Dr. Mary Gitau, Assistant Professor of Social Work at Clarke University, was awarded a fellowship by the Carnegie African Diaspora Fellowship Program (CADFP) to work with Professor Herman Kiriama at Kisii University on a project entitled Actualizing Center for Peace and Conflict Resolution, Social Work Curriculum Co-Development and Graduate Student Training and Mentoring at Kisii University in Kenya.
This fellowship will allow Gitau to continue the work she began in Kisii, resulting from a 2018 Carnegie fellowship. The primary goal of the fellowship is to facilitate the actualization of the Center for Peace and Conflict. Gitau helped lay the foundation and vision for this center during her 2018 trip to Kenya. During this current fellowship, she will help create manuals and templates for short-term workshops for students, faculty, staff, and community leaders. These will help to learn concrete strategies that will enable them to be more aware of peace and conflict within their communities and equip them with knowledge and skills to create stronger, healthier communities.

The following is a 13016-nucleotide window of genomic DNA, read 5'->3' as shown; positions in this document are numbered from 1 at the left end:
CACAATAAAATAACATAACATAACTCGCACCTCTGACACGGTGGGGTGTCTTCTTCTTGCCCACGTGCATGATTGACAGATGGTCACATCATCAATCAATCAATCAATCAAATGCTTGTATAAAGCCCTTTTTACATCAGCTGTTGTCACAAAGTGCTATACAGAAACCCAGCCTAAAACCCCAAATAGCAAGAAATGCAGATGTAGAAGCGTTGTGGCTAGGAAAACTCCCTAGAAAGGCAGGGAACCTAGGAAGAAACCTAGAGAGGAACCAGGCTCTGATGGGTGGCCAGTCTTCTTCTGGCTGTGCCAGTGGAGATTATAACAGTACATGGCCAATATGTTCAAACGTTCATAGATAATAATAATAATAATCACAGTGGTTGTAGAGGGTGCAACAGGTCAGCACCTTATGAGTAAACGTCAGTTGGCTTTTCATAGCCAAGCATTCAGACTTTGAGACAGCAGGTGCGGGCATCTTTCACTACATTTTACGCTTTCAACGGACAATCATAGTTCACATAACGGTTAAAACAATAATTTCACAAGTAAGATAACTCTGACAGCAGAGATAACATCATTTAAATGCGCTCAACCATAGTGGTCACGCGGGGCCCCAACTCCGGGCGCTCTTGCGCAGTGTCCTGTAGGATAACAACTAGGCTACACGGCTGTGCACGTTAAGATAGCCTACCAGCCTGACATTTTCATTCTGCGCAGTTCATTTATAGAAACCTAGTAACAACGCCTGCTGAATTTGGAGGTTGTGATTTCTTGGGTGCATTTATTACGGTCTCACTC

Kisii University is located in a cosmopolitan city surrounded by several communities facing threats against their peace, and the communities are fighting against the invasion of their territory. Establishment of the Center for Peace, Social Justice, Equality, and Security will help address the infighting among communities and bring different stakeholders together for peaceful dialogue.
“My participation in this CADF project will present an opportunity for me to incorporate many of the ideas and knowledge into my teaching, consequently, impacting Clarke students’ intellectual growth while broadening their world view,” said Gitau. “It will also strengthen Clarke’s global connections, strengthen institutional linkages, and engage in innovative activities that would address higher education transformation. In addition, it will further Clarke’s commitment to social justice, social responsibility, and global awareness.”
CADFP, now in its seventh year, is designed to increase Africa’s brain circulation, build capacity at the host institutions, and develop long-term, mutually-beneficial collaborations between universities in Africa and universities in the United States and Canada. It is funded by Carnegie Corporation of New York and managed by the Institute of International Education (IIE) in collaboration with United States International University-Africa (USIU-Africa) in Nairobi, Kenya, which coordinates the activities of the Advisory Council. A total of 527 African Diaspora Fellowships have been awarded for scholars to travel to Africa since the program’s inception in 2013.